*WARNING: This article contains minor spoilers.*
As the awards season rambles on, its controversies add flavour to the otherwise bland backslapping to which these things boil down. Two films in particular have been criticised for their portrayal of historical events. All publicity may be good publicity but, for American Sniper and Selma, their efforts are being given short shrift, particularly from outlets that should probably know better. The debates about historical accuracy and point of view detract from the work done by two talented directors. They may be at different stages of their careers, but Clint Eastwood and Ava DuVernay show their clear abilities in their latest offerings. Their use of history is a reminder that film cannot be treated as completely true reflections of the past, though some people have clearly forgotten that fact.
A lot has already been written about American Sniper, and a good deal of it came before its record-breaking opening weekend. Most of the articles written on the film have centred on the depiction of its leading man, Chris Kyle (played by Bradley Cooper). American Sniper is adapted from Kyle’s memoir of the same name, which details the late Navy SEAL’s four tours of duty in Iraq. The book was a bestseller, but Kyle’s descriptions and opinions on who he fought and why he fought them are not exactly nuanced. His description of enemy fighters as ‘damn savages’ seems ironic considering his kill count (160 confirmed kills, with more unsubstantiated), but it is perhaps more reflective of a mindset necessary to undertake these actions. If there’s one man who knows about putting such masculine hubris on a screen, if only to undermine it, it’s Clint Eastwood.
As discussed by Ronan Doyle at Next Projection, Eastwood is too smart a director to let Kyle’s descriptions and point of view be the be-all and end-all. In American Sniper, we get up close with Kyle in both war and peace. Eastwood has chosen Jason Hall’s adaptation of Kyle’s memoir to function as a journey through the pains of war and its after effects. On the battlefield, Kyle is not a gung-ho hero in the vein of the Man With No Name and ‘Dirty’ Harry Callahan. He’s remarkable at his job, one that clearly demands precision. However, at home his once-happy relationship with his wife (Sienna Miller) and their children bears the brunt of PTSD. War films are almost automatically damned/praised for any perceived political stance, so American Sniper was bound to attract attention from commentators. Eastwood is known as a card-carrying, chair-talking Republican, but his criticism of American military intervention and advocacy of gun control go against popular Republican views and the image cultivated by his earlier roles. After all, Dirty Harry’s most famous scene sees him taunting a wounded suspect with a handgun. Eastwood’s views are clear in American Sniper; there is nothing glorious about the war scenes, which are shot with urgency and a muted colour palette. At their height, they come down to simple kill-or-be-killed scenarios, with plenty collateral damage on both sides. Meanwhile, any sight of a gun in the film (which, given the story, is often) comes with a veiled menace. Kyle himself is taught to shoot as a child in early flashbacks, while he shows his son his firearms later on. The boys are enamoured by the weapons, but the guns loom in the shot, eclipsing the children. A late scene shows Kyle holding his own handgun in his home, with wife and children paying it no mind. The gun gleams in the light, drawing attention to itself. It foreshadows Kyle’s own death by gunfire, not in a war zone but near his home at a gun range. Eastwood is fascinated by the threats of war, especially when they are brought home. The fallout from Kyle’s PTSD is the anchor for the scenes when he returns from Iraq. He feels surrounded by the shellshock. A mechanic’s drill can be mistaken for gunfire when exposed to the latter for long enough. Kyle finds some solace with fellow veterans, the only ones who can relate to his traumas. Eastwood is focused on Kyle as a soldier, and what that does to him. It means he’s often battling the script to inject nuance, but the intent is clear.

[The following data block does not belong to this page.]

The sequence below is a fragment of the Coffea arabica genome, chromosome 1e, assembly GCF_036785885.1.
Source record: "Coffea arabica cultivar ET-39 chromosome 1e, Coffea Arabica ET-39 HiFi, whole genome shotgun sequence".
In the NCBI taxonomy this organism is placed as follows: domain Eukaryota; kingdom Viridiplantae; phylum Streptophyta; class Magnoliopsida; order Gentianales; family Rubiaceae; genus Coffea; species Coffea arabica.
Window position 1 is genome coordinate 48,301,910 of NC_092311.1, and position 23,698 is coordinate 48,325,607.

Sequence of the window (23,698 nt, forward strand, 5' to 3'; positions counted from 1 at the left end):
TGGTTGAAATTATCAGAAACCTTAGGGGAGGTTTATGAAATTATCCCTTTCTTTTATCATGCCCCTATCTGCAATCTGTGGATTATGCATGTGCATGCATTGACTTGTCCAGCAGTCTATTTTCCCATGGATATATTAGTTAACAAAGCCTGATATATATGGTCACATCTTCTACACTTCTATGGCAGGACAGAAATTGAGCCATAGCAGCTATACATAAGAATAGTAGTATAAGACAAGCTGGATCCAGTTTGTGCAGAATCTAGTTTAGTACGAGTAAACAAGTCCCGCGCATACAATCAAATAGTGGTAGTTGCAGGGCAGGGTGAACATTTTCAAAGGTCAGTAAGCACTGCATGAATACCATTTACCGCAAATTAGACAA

The pros and cons of American Sniper can be summed up in one scene, most of which is shown in its theatrical trailer. The opening scene sees Kyle covering a door-to-door raid by US troops in a ruined Ramadi street. A woman and her child emerge from a doorway up the street, possibly carrying a bomb. The scene is incredibly tense, with Kyle considering whether or not to shoot the pair. Pregnant moments pass as he talks to a ranking officer over an earpiece, whilst the ground troops bellow orders at the mother and child. When it comes to killing these potential aggressors, Kyle is told the call is his to make. Eastwood milks the consideration Kyle gives to this call for all the tension he can get. However, the consideration he gives to this call seems at odds with the hunting of ‘damn savages’. As in the book, most of the aggressors get little-to-no character development, and other aspects are based on speculation. Kyle frequently exchanges fire with a talented Syrian sniper who medalled for shooting in the Olympics. In reality, no such Olympian fought in Iraq. Such problems are a basic issue with the script, but it’s clear that Eastwood was drawn to American Sniper by the chance to introduce even a little nuance to a story that seems myopic. It’s Chris Kyle’s story, but Eastwood’s telling gives it its edge.